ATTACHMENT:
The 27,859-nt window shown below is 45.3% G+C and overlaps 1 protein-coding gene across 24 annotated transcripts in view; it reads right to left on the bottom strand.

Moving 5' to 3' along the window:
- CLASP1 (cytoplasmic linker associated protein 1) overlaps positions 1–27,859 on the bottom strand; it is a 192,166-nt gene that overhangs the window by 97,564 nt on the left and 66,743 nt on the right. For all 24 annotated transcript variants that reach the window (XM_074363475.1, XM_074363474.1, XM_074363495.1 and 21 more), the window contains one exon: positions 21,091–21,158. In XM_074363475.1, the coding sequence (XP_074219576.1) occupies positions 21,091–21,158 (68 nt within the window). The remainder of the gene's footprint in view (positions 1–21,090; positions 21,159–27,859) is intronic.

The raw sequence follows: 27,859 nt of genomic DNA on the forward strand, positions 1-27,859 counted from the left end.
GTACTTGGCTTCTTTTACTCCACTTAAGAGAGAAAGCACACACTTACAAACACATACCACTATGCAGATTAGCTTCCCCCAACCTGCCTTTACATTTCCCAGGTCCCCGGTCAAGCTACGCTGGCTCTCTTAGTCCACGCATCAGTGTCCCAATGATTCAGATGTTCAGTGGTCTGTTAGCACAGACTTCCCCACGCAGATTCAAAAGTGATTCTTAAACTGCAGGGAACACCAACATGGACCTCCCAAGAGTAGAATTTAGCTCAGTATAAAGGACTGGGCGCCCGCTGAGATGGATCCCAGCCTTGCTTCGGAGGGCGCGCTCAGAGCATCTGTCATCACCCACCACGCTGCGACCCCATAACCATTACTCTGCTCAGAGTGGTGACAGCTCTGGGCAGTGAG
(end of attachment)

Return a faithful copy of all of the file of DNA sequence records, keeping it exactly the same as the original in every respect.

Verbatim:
The 27,859-nt window shown below is 45.3% G+C and overlaps 1 protein-coding gene across 24 annotated transcripts in view; it reads right to left on the bottom strand.

Moving 5' to 3' along the window:
- CLASP1 (cytoplasmic linker associated protein 1) overlaps positions 1–27,859 on the bottom strand; it is a 192,166-nt gene that overhangs the window by 97,564 nt on the left and 66,743 nt on the right. For all 24 annotated transcript variants that reach the window (XM_074363475.1, XM_074363474.1, XM_074363495.1 and 21 more), the window contains one exon: positions 21,091–21,158. In XM_074363475.1, the coding sequence (XP_074219576.1) occupies positions 21,091–21,158 (68 nt within the window). The remainder of the gene's footprint in view (positions 1–21,090; positions 21,159–27,859) is intronic.

The raw sequence follows: 27,859 nt of genomic DNA on the forward strand, positions 1-27,859 counted from the left end.
GTACTTGGCTTCTTTTACTCCACTTAAGAGAGAAAGCACACACTTACAAACACATACCACTATGCAGATTAGCTTCCCCCAACCTGCCTTTACATTTCCCAGGTCCCCGGTCAAGCTACGCTGGCTCTCTTAGTCCACGCATCAGTGTCCCAATGATTCAGATGTTCAGTGGTCTGTTAGCACAGACTTCCCCACGCAGATTCAAAAGTGATTCTTAAACTGCAGGGAACACCAACATGGACCTCCCAAGAGTAGAATTTAGCTCAGTATAAAGGACTGGGCGCCCGCTGAGATGGATCCCAGCCTTGCTTCGGAGGGCGCGCTCAGAGCATCTGTCATCACCCACCACGCTGCGACCCCATAACCATTACTCTGCTCAGAGTGGTGACAGCTCTGGGCAGTGAG